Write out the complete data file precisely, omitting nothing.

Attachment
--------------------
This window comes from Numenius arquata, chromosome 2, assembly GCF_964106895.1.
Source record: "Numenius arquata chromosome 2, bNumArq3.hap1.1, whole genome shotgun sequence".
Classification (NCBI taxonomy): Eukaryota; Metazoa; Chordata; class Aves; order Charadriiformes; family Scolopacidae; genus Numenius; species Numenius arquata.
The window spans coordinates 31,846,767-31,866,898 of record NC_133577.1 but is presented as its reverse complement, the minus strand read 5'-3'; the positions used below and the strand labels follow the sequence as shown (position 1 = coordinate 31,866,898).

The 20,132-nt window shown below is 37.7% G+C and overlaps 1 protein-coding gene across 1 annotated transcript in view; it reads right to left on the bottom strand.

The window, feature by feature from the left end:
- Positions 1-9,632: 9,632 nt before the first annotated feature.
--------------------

This window comes from Numenius arquata, chromosome 2, assembly GCF_964106895.1.
Source record: "Numenius arquata chromosome 2, bNumArq3.hap1.1, whole genome shotgun sequence".
Classification (NCBI taxonomy): Eukaryota; Metazoa; Chordata; class Aves; order Charadriiformes; family Scolopacidae; genus Numenius; species Numenius arquata.
The window spans coordinates 31,846,767-31,866,898 of record NC_133577.1 but is presented as its reverse complement, the minus strand read 5'-3'; the positions used below and the strand labels follow the sequence as shown (position 1 = coordinate 31,866,898).

The 20,132-nt window shown below is 37.7% G+C and overlaps 1 protein-coding gene across 1 annotated transcript in view; it reads right to left on the bottom strand.

The window, feature by feature from the left end:
- Positions 1-9,632: 9,632 nt before the first annotated feature.